And not only had the (surface) plants and organic matter have to been alive long enough to be captured and buried, but the 10,000 feet of surface rock had to be deposited as well to create the mass.
17 posted on 01/28/2006 12:59:42 PM PST by Robert A. Cook, PE (I can only donate monthly, but Hillary's ABBCNNBCBS continue to lie every day!)
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To: Mike Darancette
But methane/hydrocarbons/oil from deeper than 5,000 feet?

How old can the terrain atop a mud volcano be? The water may be deep but ocean floors are among the youngest crusts on earth.

Right: So IF our "oil" and "gas" deposits come from deeply deposited (surface) plant and animal matter transformed BY the pressure of its overlaying rock and heated by the earth's internal heat over millions of years: HOW can tons of frozen methane be found AT THE TOP of a "new" volcano off of CA with NO overlaying rock (to create pressure!) and NO massive millions of millions of pounds of plant matter deposited to create the source carbons?

18 posted on 01/28/2006 1:05:02 PM PST by Robert A. Cook, PE (I can only donate monthly, but Hillary's ABBCNNBCBS continue to lie every day!)
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To: Rebelbase; NormsRevenge; Grampa Dave; SierraWasp; Dog Gone
Related and thought provokating thread:

Ready for $262/barrel oil?

19 posted on 01/28/2006 1:06:34 PM PST by Ernest_at_the_Beach (History is soon Forgotten,)
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To: Robert A. Cook, PE

This does seem to lend some credence to Gold's theory, nicht war?


20 posted on 01/28/2006 1:10:51 PM PST by Seeking the truth (0cents.com - Freep Stuff & Pajama Patrol Stuff)
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To: Robert A. Cook, PE
Shhh! Shhh!
{You'll awaken "them"!}
21 posted on 01/28/2006 1:17:09 PM PST by labette (In the beginning God created....)
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To: NormsRevenge
Scientists have discovered an undersea deposit of frozen methane just off the Southern California coast, but whether it can be harnessed as a potential energy source is unknown.

It's also highly explosive and the airbubbles it creates when it explodes can sink large ships and down airplanes.

22 posted on 01/28/2006 1:18:08 PM PST by Paul C. Jesup
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To: Seeking the truth

No, it doesn't. Volcanoes have long been known to produce methane. Nobody disputes that methane can come from inside the core of the earth.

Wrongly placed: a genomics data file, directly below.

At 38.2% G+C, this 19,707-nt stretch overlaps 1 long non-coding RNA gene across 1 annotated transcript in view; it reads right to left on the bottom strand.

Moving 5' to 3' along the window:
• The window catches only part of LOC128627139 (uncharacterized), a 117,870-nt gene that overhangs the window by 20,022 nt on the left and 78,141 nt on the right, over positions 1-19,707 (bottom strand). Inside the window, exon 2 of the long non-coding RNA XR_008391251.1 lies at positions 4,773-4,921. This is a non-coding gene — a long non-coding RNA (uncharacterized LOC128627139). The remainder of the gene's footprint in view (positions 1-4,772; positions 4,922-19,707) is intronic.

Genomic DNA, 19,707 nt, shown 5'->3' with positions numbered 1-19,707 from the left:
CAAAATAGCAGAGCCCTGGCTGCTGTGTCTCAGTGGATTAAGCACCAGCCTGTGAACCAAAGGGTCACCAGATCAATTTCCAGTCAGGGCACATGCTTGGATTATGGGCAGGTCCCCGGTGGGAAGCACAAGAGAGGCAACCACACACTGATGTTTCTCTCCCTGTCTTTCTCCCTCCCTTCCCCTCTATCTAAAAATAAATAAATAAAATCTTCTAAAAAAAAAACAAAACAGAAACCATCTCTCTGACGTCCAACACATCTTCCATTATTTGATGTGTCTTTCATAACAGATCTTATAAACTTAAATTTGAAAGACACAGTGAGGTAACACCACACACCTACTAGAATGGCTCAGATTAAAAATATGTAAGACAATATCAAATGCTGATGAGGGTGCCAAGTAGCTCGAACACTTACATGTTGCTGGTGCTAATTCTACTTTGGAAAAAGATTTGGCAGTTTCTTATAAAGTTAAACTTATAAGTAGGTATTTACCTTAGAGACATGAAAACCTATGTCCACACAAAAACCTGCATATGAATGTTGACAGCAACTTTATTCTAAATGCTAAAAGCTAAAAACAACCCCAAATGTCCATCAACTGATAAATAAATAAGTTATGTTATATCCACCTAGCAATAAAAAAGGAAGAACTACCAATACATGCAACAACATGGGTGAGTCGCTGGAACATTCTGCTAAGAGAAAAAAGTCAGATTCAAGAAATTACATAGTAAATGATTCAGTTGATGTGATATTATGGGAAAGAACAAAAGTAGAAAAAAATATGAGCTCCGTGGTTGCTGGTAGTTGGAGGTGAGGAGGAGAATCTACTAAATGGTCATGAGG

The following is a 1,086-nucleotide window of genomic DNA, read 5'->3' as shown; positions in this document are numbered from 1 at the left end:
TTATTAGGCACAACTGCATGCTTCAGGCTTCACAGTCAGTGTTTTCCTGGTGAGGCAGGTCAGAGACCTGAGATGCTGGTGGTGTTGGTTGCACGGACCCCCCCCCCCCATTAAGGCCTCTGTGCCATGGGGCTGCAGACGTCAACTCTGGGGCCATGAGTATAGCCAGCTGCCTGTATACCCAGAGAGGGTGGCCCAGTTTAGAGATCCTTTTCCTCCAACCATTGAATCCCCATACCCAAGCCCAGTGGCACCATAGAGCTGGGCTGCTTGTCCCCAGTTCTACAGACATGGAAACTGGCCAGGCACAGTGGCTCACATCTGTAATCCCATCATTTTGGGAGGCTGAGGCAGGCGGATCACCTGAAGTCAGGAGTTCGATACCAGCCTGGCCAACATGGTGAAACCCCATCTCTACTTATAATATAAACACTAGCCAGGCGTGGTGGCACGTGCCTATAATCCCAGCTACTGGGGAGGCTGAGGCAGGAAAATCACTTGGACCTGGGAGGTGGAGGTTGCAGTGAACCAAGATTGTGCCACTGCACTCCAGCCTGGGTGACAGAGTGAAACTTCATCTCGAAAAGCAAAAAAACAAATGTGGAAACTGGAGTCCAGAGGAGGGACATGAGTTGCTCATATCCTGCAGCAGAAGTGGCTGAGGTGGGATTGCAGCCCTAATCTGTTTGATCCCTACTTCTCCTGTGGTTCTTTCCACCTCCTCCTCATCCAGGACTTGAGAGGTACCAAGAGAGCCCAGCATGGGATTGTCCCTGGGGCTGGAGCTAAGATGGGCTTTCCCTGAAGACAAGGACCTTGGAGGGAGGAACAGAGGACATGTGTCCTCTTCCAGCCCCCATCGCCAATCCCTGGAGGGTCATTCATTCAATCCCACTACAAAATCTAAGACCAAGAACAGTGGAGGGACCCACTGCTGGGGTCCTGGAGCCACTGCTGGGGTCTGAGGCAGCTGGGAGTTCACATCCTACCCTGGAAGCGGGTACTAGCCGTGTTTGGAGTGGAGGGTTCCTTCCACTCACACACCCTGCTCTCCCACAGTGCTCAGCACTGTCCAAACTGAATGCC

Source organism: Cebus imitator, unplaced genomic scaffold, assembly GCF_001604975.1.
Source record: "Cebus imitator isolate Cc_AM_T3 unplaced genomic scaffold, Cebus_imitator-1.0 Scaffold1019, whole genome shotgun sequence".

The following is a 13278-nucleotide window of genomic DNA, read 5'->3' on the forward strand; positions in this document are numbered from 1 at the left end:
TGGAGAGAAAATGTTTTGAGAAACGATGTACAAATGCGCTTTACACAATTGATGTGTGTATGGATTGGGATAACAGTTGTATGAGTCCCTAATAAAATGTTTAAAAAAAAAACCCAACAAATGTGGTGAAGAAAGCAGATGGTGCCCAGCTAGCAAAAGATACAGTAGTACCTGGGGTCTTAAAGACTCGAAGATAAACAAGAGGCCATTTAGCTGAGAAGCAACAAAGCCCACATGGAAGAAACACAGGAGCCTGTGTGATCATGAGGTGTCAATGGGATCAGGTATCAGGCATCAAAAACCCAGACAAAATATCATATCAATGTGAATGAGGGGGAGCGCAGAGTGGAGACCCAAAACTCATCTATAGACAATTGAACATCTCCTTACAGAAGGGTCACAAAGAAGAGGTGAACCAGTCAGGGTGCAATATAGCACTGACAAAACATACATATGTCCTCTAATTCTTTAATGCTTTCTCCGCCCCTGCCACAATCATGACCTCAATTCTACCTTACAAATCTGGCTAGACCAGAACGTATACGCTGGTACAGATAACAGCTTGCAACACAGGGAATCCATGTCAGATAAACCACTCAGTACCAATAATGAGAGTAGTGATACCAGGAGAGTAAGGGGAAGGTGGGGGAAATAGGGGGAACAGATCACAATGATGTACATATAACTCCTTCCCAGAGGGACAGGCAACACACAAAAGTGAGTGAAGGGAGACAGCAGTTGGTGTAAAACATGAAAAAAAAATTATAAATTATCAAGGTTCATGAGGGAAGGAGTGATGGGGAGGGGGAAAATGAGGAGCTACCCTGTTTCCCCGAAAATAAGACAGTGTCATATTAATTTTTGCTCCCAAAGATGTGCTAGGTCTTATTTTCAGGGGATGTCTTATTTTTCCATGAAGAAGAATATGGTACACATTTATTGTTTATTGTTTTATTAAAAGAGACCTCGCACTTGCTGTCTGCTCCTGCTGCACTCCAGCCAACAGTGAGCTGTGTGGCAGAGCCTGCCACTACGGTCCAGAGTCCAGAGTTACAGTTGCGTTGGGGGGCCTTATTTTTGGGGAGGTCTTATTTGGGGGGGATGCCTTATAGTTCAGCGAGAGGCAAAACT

Gold's theory is that OIL does also. Quite different, and not considered serious science by nearly everyone in the field.


23 posted on 01/28/2006 1:18:56 PM PST by Dog Gone
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To: Robert A. Cook, PE

Volcanos produce methane. In fact, LOTS of things produce methane.

There's methane on the moons of Saturn.

Oil is created almost exclusively in a marine environment. All of the inland oil fields were once under sea water. It's millions of years of dead algae, fishpoop, plankton, etc., settling to the sea floor.

When there is an upthrust or the sea level drops, this muck gets covered with sand as the seashore changes its position. A whole layer of sandstone on top of the muck is the result.

Repeat dozens of times. Add some reefs and bony deposits to make some limestone layers.

Compress and heat for eons.

That's how you get oil.


24 posted on 01/28/2006 1:27:36 PM PST by Dog Gone
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To: Dog Gone



..left coast enviro-wackos will find some kind of problem with mining this stuff...



count on it


25 posted on 01/28/2006 1:35:42 PM PST by telstar1 (...peace is possible ONLY through precisely applied firepower...)
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To: Robert A. Cook, PE
HOW can tons of frozen methane be found AT THE TOP of a "new" volcano off of CA with NO overlaying rock (to create pressure!) and NO massive millions of millions of pounds of plant matter deposited to create the source carbons?

The terrain on that location of the Pacific Plate may be quite old since that area is not headed for subduction any time. The Pacific Plate is sliding along the NA Plate in a NNE direction and the terrain in question came from somewhere else.

The Mud Volcano may have coughed stuff that was buried deeper under the sea floor. As to why the Methane Hydrate did not fall apart that is a function of water temperature and pressure.

They did admit that this was unusual and I don't think that there is a neat Biogenic answer that comes to mind.

OBTW: Most coal and much of our oil comes from plant decomposition during the Paleozoic Era specifically the Coniferous Period (345-290 mya). During the Late Carboniferous collision of Laurussia (present-day Europe and North America) into Godwanaland (present-day Africa and South America) produced the Appalachian mountain belt.

26 posted on 01/28/2006 2:12:26 PM PST by Mike Darancette (Condimaniac)
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To: Paleo Conservative
Methane hydrate is a geological hazard. No one has yet developed technology to mine it safely.

It wouldn't take much warming to belch a large volume of methane gas to the surface. You don't want to be nearby when that happens.

27 posted on 01/28/2006 2:25:13 PM PST by Myrddin
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To: Myrddin; NormsRevenge; Robert A. Cook, PE